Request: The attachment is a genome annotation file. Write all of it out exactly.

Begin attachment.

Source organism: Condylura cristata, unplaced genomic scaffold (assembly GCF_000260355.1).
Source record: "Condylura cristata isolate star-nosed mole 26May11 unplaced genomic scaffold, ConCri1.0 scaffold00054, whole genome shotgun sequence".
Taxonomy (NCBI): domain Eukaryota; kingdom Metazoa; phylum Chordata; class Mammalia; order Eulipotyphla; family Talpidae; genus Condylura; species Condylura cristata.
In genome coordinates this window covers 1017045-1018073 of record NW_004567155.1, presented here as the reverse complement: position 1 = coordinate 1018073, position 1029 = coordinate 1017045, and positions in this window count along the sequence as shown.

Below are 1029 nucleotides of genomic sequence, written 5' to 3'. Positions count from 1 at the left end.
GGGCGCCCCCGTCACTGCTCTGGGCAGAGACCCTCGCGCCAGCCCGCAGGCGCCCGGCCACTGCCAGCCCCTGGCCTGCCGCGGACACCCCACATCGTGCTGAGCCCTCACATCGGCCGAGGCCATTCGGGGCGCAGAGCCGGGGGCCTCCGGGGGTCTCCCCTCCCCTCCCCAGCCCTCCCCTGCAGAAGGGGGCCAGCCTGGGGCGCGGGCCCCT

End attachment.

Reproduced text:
Source organism: Condylura cristata, unplaced genomic scaffold (assembly GCF_000260355.1).
Source record: "Condylura cristata isolate star-nosed mole 26May11 unplaced genomic scaffold, ConCri1.0 scaffold00054, whole genome shotgun sequence".
Taxonomy (NCBI): domain Eukaryota; kingdom Metazoa; phylum Chordata; class Mammalia; order Eulipotyphla; family Talpidae; genus Condylura; species Condylura cristata.
In genome coordinates this window covers 1017045-1018073 of record NW_004567155.1, presented here as the reverse complement: position 1 = coordinate 1018073, position 1029 = coordinate 1017045, and positions in this window count along the sequence as shown.

Below are 1029 nucleotides of genomic sequence, written 5' to 3'. Positions count from 1 at the left end.
GGGCGCCCCCGTCACTGCTCTGGGCAGAGACCCTCGCGCCAGCCCGCAGGCGCCCGGCCACTGCCAGCCCCTGGCCTGCCGCGGACACCCCACATCGTGCTGAGCCCTCACATCGGCCGAGGCCATTCGGGGCGCAGAGCCGGGGGCCTCCGGGGGTCTCCCCTCCCCTCCCCAGCCCTCCCCTGCAGAAGGGGGCCAGCCTGGGGCGCGGGCCCCT